Patema Inverted (Yasuhiro Yoshiura)

When a scientific experiment went wrong, half the population were suddenly inversely affected by gravity, sending scores of people and buildings 'falling up into the sky'. Those that survived retreated below the surface, walking on the underground ceilings of those left above. As soon as I saw the detailed animation of Patema's grimy, mechanical world, I was sold. Absorbing, beautifully animated, often incredibly tense and demanding full concentration - and featuring a male and female protagonist who were balanced in agency and importance.

Tuesday, August 5, 2014

Four-Sentence MIFF Reviews #3-4: Ping Pong Summer, The Galapagos Affair

Ping Pong Summer (Michael Tully)

Radford is on summer holiday and makes an instant best friend in Teddy (who is honestly what I imagine Luka will be like as 13 year old). There's girls, too much sugar, and naturally a pair of bullies who try to make Radford's life hell. The movie is saturated with 80s nostalgia and overacting in a way that the 80s never was (apart from possibly the overacting), but I happily accepted this movie as a feature-long cross between an episode of Round The Twist and Ship to Shore. Complete with gurning bullies and a freeze frame happy ending.


The Galapagos Affair (Dan Geller)

In 1929, somewhat berko doctor (and Nietzsche obsessive - always a bad sign) Friedrich Ritter and his devotee Dore Strauch embrace their shared misanthropy and move to the uninhabited Galapagos island of Floreana. It's gonna be great - then other people show up and things go bad and holy crap disappearances and possible murders and this shit is crazy. This documentary left me saying "wow, that was real?", and given how many fucked up documentaries I watch, that's saying something. The sheer weight of actual footage, documents from the islanders, and interviews with surviving family members are the only things that make this unbelievable story even faintly believable.

Friday, August 1, 2014

Four-Sentence MIFF Reviews #1-2: Life Itself, Irma Vep

Yes folks, it's that glorious time of year (otherwise known as about the only time I post on this blog any more), where I get to go to 13 films at the Melbourne Film Festival and post a review of each one in four sentences. You know what they say: "slightly longer than a tweet - it's the way of the future."



Life Itself (Steve James)

An intimate documentary following film critic Roger Ebert in his final months of life, stretching back to cover his life, career, family and contemporaries.
The impact of Ebert's film criticism cannot be overestimated, but in this funny and moving documentary I also learned more about the circle his life encompassed: his friends, family, colleagues, and his perfect fit for the time he was born in.
It's a deeply emotional portrait of a man facing death, which left me holding it together (for the most part) but still shaking with emotion.
And the answer to why on earth a man like Ebert decided to write Beyond the Valley of the Dolls and work with Russ Meyer: "Boobs".



Irma Vep (Olivier Assayas)

Maggie Cheung is flown to Paris to work with an unstable avant garde film director; nobody is entirely sure why.
There's interest and amusement in the chaotic scenes of film-making, but I found my attention drifting in and out over the course of the film, and overall it doesn't quite seem to make full use of the story it's trying to tell.
Also: if you're going to cat-burgle someone, a latex catsuit is the noisiest possible outfit you could choose to wear.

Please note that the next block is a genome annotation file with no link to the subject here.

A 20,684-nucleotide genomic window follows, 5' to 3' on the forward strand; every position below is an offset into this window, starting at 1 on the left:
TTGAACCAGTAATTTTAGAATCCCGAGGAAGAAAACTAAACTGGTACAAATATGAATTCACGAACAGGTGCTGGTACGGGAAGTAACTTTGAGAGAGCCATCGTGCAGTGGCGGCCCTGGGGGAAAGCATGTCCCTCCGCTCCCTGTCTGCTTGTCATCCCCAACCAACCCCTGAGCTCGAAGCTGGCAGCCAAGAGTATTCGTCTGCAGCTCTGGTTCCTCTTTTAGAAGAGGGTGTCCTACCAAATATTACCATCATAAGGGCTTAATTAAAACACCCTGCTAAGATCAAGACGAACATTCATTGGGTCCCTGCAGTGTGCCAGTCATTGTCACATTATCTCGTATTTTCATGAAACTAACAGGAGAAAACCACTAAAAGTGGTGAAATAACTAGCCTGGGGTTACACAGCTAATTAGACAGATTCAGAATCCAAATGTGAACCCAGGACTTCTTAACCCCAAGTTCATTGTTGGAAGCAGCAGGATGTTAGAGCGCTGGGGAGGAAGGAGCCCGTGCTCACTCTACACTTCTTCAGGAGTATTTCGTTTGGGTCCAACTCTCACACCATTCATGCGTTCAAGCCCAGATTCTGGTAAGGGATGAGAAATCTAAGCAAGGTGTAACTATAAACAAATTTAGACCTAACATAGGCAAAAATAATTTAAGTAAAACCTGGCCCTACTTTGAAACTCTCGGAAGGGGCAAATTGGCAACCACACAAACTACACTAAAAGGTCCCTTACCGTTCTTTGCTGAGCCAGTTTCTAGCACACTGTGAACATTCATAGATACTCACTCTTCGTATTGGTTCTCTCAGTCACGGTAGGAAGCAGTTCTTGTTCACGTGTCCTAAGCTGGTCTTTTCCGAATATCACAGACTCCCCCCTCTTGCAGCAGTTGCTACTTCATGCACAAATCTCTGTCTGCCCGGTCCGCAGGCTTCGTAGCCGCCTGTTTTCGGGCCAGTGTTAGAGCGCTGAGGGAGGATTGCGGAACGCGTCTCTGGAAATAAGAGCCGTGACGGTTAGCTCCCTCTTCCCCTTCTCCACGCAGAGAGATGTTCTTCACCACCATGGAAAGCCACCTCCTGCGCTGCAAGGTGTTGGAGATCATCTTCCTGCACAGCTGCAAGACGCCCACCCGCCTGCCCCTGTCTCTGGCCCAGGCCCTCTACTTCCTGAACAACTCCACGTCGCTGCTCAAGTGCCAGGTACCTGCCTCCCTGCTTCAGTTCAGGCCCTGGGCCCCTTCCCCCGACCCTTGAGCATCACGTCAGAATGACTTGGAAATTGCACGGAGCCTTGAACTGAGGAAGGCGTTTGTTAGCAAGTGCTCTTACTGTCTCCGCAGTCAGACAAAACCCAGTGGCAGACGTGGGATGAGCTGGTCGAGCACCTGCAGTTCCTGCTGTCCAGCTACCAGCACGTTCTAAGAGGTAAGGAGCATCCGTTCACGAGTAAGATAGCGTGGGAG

On the upside: Maggie Cheung in a latex catsuit.

Thursday, April 24, 2014

The letters I'd love to write - letters to asylum seekers

The recent GetUp! letter-writing campaign to let asylum seekers know that we care, and that we disagree with how they are being treated, caught my eye. Not just as a regular letter-writer, but as a human being.

I eagerly read the instructions for the campaign, and was discouraged when I realised I couldn't take part.

Letter-writing for a purpose: you're doing it wrong. It starts well:

1. You're asked to write a letter to a non-specific asylum seeker: obviously fine.
2. You're asked to say who you are and make it personal, so the recipient knows that you're not acting on behalf of the government: also fine.
3. You're asked to include a self-addressed envelope so the unknown person you write to can see exactly where you live: this is not fine. If the person you are writing to is randomly assigned, wherever they are in the world and regardless of their status, this is problematic.
4. There are no details provided as to whether your name, address, details of your letter, details of who receives your letter, whether they respond to your letter, etc, are recorded by Julian Burnside, any government agency, or the companies running camps on Manus Island or Nauru. This is problematic.

As a long-time letter-writer to both private penpals and charity letter-writing programs, I'm both sad and annoyed I can't take part in something that could be much better organised with a bit more effort.

This is why, for example, child sponsorship charities have a very careful system of letter-writing - you write to a general office, and your letter goes through this 3rd party which strips the letter of your address on the way. It's not a particularly difficult system - and if, as with charity systems, it would cost me the price of an overseas stamp then I would take up my papers and write and write and write to asylum seekers who I wish could be treated better, and tell them how it fills me with disgust that they are treated in such a revolting way in our country's name.

But with this program, to say it again - you're doing it wrong.

Letter-writing charities have been doing it right for decades - if you can do it right too, I'm happy to pay double for the stamps. Sign me up.

Monday, February 17, 2014

Popularity contest

And the most liked poems from Month of Poetry were:

First days
Pit stop
Australia Day
Powerful element
Best spot near the box
Breadline
Winter

So if you couldn't be bothered reading all thirty poems, there's a shortlist instead!